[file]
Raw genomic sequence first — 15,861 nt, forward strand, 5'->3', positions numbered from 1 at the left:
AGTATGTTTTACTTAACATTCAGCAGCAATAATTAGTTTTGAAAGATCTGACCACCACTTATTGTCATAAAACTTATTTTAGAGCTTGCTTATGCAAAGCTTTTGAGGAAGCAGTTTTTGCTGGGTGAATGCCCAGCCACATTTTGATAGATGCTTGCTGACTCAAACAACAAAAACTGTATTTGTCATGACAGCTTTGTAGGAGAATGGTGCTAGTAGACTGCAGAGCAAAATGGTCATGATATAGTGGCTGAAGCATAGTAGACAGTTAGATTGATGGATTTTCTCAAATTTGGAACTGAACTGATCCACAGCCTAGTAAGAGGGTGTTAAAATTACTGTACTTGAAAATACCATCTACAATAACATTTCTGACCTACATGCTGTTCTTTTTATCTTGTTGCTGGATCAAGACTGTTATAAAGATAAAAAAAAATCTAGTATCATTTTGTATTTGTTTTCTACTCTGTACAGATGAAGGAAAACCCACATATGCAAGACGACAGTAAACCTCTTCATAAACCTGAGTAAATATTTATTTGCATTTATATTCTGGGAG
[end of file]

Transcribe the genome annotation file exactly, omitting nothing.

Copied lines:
Raw genomic sequence first — 15,861 nt, forward strand, 5'->3', positions numbered from 1 at the left:
AGTATGTTTTACTTAACATTCAGCAGCAATAATTAGTTTTGAAAGATCTGACCACCACTTATTGTCATAAAACTTATTTTAGAGCTTGCTTATGCAAAGCTTTTGAGGAAGCAGTTTTTGCTGGGTGAATGCCCAGCCACATTTTGATAGATGCTTGCTGACTCAAACAACAAAAACTGTATTTGTCATGACAGCTTTGTAGGAGAATGGTGCTAGTAGACTGCAGAGCAAAATGGTCATGATATAGTGGCTGAAGCATAGTAGACAGTTAGATTGATGGATTTTCTCAAATTTGGAACTGAACTGATCCACAGCCTAGTAAGAGGGTGTTAAAATTACTGTACTTGAAAATACCATCTACAATAACATTTCTGACCTACATGCTGTTCTTTTTATCTTGTTGCTGGATCAAGACTGTTATAAAGATAAAAAAAAATCTAGTATCATTTTGTATTTGTTTTCTACTCTGTACAGATGAAGGAAAACCCACATATGCAAGACGACAGTAAACCTCTTCATAAACCTGAGTAAATATTTATTTGCATTTATATTCTGGGAG